Dear Bob, here are some photos of my life here on the campus of Concordia Seminary. I love kids, working with the grounds crew, swimming, playing with my dog friends, and especially my own family people.
This is a lesson in how Israel overcame a drought which caused the people in that country to totally change their lifestyles, even down to how long they could shower. Plants in gardens were suddenly artificial as were lawns. Cars were not allowed to be washed and on and on. That was six years ago. Now there is plenty of water and the reason is the invention of ways to desalinate salt water from the Mediterranean Sea and recycle waste water.
This is nothing short of amazing, from drought to plenty of water in 6 years. Maybe people who could make similar things happen in California are over in Israel seeing how to make them back home.
The number of weeds which grow unabated in any one yard or garden is without number and almost impossible to eliminate. I've been watching our flower beds and lawns recently and am constantly taken aback by how quickly these weeds multiply. If you don't at least hack them back, they'll take over within weeks.
Locally you find the always nasty Creeping Charlie, Dandelions, nut sedge, mulberry tree seedlings, violets, vine types, wild mustard, stink weed which will get 8 feet tall if you don't hack it back,
and one like this which I've learned can ease the itching from mosquito bites. Crumble up one of the leaves and rub it on the bite.
Also, I count as weeds, euonymus and various ivies which strangle trees and will grow up and on and into homes if left alone. Honeysuckle takes over as well and while the blooms smell sweet, if you don't try and get rid of it (good luck) you'll soon find your yard or fence has disappeared.
Then there are these uninvited guests which grow 6 feet tall almost over night, have a red stem which mature and mulitply.
Organically, no one likes herbicides or pesticides, but how in the world can we get on top of these things? I keep hoping someday someone will point out a great use for all these characters which grow taller, faster and in greater numbers than flowers and grass.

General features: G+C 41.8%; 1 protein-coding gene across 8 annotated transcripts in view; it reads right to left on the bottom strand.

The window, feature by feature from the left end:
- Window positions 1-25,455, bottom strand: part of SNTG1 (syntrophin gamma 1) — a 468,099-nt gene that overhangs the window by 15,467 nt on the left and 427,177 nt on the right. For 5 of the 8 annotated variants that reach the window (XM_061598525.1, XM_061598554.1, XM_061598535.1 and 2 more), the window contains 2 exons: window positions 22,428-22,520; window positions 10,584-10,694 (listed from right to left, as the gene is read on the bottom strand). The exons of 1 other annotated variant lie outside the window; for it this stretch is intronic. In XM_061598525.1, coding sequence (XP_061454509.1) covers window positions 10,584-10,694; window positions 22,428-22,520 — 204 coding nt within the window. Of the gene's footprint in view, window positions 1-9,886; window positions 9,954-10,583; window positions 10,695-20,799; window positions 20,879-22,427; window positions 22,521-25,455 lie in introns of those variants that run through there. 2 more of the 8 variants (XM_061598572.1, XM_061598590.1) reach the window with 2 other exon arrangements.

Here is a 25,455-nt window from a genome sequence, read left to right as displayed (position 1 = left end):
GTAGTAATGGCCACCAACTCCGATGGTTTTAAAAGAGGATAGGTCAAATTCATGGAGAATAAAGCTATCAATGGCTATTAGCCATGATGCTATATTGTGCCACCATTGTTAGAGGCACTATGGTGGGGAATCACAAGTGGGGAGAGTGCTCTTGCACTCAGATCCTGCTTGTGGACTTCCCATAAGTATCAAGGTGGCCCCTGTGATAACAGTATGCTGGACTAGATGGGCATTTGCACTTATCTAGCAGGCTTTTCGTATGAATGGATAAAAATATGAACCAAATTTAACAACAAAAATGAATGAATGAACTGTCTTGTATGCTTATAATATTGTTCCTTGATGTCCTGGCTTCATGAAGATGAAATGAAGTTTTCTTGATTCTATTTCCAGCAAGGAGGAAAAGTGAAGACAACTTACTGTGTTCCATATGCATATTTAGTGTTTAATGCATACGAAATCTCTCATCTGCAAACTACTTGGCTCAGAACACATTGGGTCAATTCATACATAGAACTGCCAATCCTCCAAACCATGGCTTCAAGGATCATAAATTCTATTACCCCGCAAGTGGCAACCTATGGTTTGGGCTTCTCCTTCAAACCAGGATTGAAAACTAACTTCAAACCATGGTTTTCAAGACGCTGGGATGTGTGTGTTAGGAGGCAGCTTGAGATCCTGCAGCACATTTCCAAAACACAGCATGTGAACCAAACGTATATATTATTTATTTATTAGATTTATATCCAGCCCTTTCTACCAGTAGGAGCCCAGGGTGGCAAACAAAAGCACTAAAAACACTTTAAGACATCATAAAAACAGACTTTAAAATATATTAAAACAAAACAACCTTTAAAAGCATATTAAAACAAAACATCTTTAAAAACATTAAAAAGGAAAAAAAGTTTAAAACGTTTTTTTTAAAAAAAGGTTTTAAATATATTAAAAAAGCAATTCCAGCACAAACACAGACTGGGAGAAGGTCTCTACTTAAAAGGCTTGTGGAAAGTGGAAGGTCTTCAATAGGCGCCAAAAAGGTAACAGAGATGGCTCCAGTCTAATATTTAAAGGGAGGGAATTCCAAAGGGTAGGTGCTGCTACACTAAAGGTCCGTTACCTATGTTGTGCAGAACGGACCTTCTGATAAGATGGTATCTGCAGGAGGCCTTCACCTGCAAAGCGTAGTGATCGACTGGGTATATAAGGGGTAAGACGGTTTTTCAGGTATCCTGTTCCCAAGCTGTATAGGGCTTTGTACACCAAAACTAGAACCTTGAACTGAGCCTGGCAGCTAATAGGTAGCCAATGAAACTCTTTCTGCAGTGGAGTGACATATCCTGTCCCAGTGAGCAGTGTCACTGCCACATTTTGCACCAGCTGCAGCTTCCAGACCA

Yesterday a mountain lion was euthanized after being hit by a car on I-44 in Missouri. Mountain lions in Missouri?! Who knew?
Turns out people who track such things have learned there are 51 confirmed sightings of these animals in Missouri and all are males. Interesting. But really, if there are males around there must be females as well, someone's giving birth to all these boy mountain lions.
When our previous campus lawn service company walked out on their contract without notice we had to scramble to not only find another company but do a lot of grass cutting ourselves, along with many student staff volunteers. It's spring after all and the grass grows fast. We signed with Top Care two weeks ago, the company which does Wash U and others and they are fantastic.
They cut this difficult 72 acre campus with hundreds of trees, buildings, signage, curbs, shrubs, alleys and all other sorts of things to go around and through so efficiently and well. I mean they do a beautiful job and are done by 4. The other company still had people cutting or trimming at 7 at night and still had to come back the next day. Plus Top Care has managers driving around all day long to make sure things are done perfectly. The grass cutters are followed by trimmers who are followed by clean-up guys. It's amazing.
In addition the workers are very friendly, they wave, smile. Top Care is a keeper for sure.
Here we go for the final push. Brought in a mulching company to mulch around the many trees and beds on the main campus. This is the most amazing thing I've ever seen. they come in a couple of big hauler trucks, pull out long hoses and shoot the mulch into the right spot. It goes so fast, so much better than the last company we had who used men pushing wheelbarrows of mulch around for days.
As I mentioned the other day, the seminary lost its lawn service company and many people around here have been pitching in to make the outdoors look good for Wednesday's Call Day, the biggest day on campus, the day when second year students learn where they will be vicaring (interning) next year and the graduating class finds out where they will be pastoring their own congregations.
Yesterday I went out and edged the sidewalks around main campus. Here's what the entrance sidewalks look like now without grass overlapping.
With an edging machine, things work fairly easily and makes the area look so much better.
As an aside, Mary! Would you tell Ruth her edger is still in business and still doing its job. Just not on Tillotson anymore!
And, at the end of last week we agreed to terms with another lawn service company who will be able to take over the first week in May. This will be Top Care, the company which does Wash U's properties so we're confident in their abilities.
Earth Day. Smile. Here at the seminary we just received our flowers/vegetables and herbs all grown from seed in New Baden Illinois greenhouses by Lutherans. :) No trucked in plants from who knows where.
Students helped unload
And there's Ted Ahner of Ahner's greenhouses. We get part of our campus plants from them and the other part from Creekside in Collinsville. Both sell quality plants which they grow themselves.
Now comes the hard part, getting everything planted starting today with the seminary's kitchen garden.